Our method determines the metal load of metallothioneins but does not differentiate among the different MT isoforms. The cell-specific expression of MTs and their variable metal load and redox states under different experimental conditions continues to be a major challenge in their analysis (Li and Maret 2008). Such a cellular zinc ion deficiency might precede a systemic zinc deficiency that develops in brain trauma patients (McClain et al. Protective effects of zinc supplementation have been observed in both long-term ischemia-reperfusion (Atahan et al. Our findings indicate that a loss of cellular zinc ions is equally, if not more, detrimental as the pathological increase of intracellular zinc ions, especially when sustained for a longer period of time after mild or moderate TBI.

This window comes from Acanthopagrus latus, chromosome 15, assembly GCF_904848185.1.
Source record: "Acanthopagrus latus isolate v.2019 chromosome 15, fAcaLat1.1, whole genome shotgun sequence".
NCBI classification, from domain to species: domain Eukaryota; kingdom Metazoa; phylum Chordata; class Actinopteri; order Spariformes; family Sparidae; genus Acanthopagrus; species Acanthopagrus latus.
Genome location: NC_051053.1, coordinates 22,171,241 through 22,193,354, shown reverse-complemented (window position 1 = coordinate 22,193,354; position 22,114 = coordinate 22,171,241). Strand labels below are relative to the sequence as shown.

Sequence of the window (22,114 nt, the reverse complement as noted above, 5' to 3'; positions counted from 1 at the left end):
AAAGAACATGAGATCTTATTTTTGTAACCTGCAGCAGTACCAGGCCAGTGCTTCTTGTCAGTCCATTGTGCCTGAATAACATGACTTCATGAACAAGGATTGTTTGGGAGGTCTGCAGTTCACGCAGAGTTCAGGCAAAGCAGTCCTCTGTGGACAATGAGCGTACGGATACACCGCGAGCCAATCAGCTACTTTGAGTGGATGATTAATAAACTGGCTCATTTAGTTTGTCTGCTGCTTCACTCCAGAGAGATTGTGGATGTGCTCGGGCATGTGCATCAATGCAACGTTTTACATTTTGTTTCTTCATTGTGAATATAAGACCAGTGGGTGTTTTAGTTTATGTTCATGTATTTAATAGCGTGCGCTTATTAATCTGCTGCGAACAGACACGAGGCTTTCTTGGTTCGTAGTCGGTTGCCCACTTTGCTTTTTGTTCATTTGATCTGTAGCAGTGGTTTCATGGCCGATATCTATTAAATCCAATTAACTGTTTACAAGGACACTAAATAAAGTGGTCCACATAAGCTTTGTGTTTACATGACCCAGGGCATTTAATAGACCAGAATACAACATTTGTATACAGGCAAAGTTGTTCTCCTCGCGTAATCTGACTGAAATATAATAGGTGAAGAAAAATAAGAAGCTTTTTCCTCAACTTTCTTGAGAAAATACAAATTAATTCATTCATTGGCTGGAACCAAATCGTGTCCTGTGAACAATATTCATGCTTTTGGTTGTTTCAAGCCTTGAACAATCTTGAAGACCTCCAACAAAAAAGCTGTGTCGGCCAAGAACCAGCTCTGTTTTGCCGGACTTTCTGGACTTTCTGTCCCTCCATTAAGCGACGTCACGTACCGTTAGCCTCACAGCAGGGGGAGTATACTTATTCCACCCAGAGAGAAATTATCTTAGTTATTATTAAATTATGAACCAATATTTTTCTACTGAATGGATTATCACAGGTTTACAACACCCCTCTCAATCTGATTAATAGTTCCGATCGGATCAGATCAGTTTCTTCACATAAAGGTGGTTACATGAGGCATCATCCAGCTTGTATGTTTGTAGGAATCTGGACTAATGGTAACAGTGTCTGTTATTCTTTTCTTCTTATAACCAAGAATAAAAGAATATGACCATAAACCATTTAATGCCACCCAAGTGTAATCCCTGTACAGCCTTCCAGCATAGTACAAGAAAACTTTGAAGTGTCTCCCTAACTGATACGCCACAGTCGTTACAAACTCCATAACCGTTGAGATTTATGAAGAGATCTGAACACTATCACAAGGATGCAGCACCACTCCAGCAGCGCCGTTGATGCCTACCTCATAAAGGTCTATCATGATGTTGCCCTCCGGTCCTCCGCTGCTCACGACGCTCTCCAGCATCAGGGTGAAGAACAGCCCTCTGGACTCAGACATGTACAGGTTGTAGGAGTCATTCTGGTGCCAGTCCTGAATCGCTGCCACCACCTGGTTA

As a matter of fact, our in vitro results support a pro-antioxidant effect of the rise in zinc ion concentrations within the physiological range. The function of such an increase as a physiological response counteracting injury and protecting the cell against further injury may explain the failure of zinc chelation at certain time points as a therapeutic strategy to brain injury. In conclusion, zinc ion fluctuations were detected in sub-lethally injured cells. These fluctuations are within a physiological range of cellular concentrations and may protect the cell against secondary injury. A protective effect of mobilized zinc ions has been observed in ischemic pre-conditioning (Lee et al. However, our results do not rule out that zinc homeostasis and zinc status are compromised over 24 hours after injury when zinc ion concentrations are below baseline and contribute to cell death directly or indirectly. In future studies, the thresholds of cellular zinc buffering, the role of different pathways and compartments in the induction of zinc ion fluctuations at different time points, and the different proteins that become targets at different zinc ions concentrations all need to be considered. Pheochromocytoma (PC12) cells [(Greene and Tischler 1976) ATCC, CRL-1721] were maintained in complete growth medium [RPMI 1640 (GIBCO) supplemented with 10% (v/v) heat-inactivated horse serum (GIBCO), 5% (v/v) fetal bovine serum (FBS) (HyClone) and 1% (w/v) penicillin/streptomycin (GIBCO)] at 37 °C in a humidified, 5% CO 2 incubator. Fluorescence assay for intracellular zinc ion concentrations.